The Life of Tokugawa Yoshinobu
When Commodore Matthew Perry brought his squadron of “black ships” into Tokyo Bay, the world imagined that at last Japan had been “opened up” After two and a half centuries of determined self-isolation from the rest of the world, it seemed the process of modernization was inevitable.
In Ryotaro Shiba’s account of the life of Japan’s last shogun, however, Perry’s arrival was merely the spark that ignited the cataclysm in store for the Japanese people and their governments. It came to its real climax with the fall of the Tokugawa shogunate in 1868, the event that forms the centerpiece of this book. The Meiji Restoration—as history calls it—toppled the shogunate, and brought a seventeen-year-old boy emperor back from the secluded Imperial Palace in Kyoto to preside over what amounted to a political and cultural revolution. With this, Japan's extraordinary modernization began in earnest.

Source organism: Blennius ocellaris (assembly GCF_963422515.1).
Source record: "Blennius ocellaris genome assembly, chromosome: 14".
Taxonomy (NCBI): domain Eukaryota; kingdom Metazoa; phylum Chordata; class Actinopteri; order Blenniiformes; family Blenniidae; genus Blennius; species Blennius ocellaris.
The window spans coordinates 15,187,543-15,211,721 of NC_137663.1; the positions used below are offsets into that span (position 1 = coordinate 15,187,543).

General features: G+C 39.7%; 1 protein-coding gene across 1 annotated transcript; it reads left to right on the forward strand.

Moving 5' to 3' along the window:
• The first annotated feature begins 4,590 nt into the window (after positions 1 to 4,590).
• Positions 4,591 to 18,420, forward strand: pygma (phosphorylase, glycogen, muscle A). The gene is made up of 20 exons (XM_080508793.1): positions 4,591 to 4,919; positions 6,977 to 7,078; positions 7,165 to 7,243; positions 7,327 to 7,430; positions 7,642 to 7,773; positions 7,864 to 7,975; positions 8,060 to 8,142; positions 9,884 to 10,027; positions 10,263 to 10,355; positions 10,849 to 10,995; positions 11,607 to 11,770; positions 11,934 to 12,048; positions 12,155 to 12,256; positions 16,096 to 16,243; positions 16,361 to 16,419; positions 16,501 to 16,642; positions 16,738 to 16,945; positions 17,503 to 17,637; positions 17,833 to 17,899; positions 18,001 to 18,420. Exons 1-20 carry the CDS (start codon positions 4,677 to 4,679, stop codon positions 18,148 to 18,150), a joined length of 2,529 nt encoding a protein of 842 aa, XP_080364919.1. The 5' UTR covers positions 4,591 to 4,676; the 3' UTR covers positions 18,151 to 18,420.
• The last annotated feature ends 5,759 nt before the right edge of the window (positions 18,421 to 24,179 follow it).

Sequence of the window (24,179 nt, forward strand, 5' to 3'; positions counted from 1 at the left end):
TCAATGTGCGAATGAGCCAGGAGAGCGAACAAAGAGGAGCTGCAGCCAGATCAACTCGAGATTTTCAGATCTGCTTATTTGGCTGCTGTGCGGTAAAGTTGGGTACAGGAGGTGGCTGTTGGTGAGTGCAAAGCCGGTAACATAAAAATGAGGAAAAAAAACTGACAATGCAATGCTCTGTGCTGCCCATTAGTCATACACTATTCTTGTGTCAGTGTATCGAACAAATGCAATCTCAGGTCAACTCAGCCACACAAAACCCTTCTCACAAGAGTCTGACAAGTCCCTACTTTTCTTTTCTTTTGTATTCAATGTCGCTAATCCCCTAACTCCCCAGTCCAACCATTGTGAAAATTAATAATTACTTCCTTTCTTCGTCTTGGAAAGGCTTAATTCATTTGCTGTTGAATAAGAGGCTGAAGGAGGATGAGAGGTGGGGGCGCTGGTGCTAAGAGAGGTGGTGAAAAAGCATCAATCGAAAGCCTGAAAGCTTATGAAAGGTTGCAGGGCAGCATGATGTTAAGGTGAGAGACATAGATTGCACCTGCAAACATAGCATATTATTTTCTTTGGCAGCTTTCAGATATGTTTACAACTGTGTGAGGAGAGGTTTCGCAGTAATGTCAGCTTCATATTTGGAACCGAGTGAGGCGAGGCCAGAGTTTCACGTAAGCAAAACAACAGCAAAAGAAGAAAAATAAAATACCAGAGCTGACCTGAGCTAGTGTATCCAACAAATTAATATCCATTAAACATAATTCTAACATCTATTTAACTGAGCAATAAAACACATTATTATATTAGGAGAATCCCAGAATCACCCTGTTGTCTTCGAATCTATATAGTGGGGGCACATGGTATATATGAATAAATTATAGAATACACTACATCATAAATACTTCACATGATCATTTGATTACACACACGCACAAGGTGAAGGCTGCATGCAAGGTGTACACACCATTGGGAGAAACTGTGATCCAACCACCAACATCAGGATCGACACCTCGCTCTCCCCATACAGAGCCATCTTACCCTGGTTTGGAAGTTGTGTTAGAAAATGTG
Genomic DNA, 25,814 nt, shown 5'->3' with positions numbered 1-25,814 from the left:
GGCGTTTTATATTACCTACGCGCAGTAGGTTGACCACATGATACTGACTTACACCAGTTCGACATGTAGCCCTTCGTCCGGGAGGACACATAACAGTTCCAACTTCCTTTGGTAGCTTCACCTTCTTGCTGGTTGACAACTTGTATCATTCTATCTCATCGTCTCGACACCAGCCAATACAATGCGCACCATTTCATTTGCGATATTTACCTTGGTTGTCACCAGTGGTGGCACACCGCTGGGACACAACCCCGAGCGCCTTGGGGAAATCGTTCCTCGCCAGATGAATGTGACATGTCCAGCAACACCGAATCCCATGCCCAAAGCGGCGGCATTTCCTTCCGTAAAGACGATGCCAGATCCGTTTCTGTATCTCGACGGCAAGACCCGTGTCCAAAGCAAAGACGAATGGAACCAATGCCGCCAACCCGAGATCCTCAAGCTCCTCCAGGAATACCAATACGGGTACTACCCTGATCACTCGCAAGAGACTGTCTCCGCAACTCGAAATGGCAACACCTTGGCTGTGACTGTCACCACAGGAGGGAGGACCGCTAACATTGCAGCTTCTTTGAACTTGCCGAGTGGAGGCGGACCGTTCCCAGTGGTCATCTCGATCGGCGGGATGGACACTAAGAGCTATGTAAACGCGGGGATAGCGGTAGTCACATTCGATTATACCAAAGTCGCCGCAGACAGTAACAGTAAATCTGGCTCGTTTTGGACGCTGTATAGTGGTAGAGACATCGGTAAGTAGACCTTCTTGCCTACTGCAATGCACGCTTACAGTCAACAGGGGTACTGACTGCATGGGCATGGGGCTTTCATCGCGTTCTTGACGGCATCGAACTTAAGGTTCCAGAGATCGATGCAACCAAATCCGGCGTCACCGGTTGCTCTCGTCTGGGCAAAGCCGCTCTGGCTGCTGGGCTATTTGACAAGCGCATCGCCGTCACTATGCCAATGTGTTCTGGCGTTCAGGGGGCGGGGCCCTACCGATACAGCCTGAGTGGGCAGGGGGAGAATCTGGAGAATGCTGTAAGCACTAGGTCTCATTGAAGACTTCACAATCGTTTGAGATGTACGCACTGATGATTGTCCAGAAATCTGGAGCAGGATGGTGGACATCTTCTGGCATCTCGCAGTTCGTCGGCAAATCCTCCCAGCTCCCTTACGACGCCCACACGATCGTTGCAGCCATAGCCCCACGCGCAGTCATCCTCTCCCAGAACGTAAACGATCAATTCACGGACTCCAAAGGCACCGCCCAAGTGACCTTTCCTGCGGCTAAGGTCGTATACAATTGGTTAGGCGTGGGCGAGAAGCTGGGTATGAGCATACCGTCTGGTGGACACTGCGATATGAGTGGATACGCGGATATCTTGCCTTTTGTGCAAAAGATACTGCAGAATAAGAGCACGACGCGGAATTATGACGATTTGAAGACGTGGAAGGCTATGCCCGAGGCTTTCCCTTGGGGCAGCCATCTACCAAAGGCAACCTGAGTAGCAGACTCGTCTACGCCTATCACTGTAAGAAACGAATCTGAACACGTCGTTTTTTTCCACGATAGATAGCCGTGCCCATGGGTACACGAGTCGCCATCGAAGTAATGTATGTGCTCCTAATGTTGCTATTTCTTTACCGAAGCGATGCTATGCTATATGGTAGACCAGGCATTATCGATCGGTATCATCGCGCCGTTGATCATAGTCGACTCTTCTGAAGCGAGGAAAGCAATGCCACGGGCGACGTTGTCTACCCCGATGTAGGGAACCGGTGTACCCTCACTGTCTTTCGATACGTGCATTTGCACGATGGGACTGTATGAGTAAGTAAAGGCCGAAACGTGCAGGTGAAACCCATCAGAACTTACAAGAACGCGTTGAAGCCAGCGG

The facts Ryotaro Shiba provides us with in this account of Tokugawa Yoshinobu are unquestionably true. Yet The last Shogun, when published in Japan, was, like the rest of his work, published as a novel because Shiba uses a number of fictional narrative devices. In its accuracy, however, it is a faithful depiction of events of that now far-off time, and can safely be called history.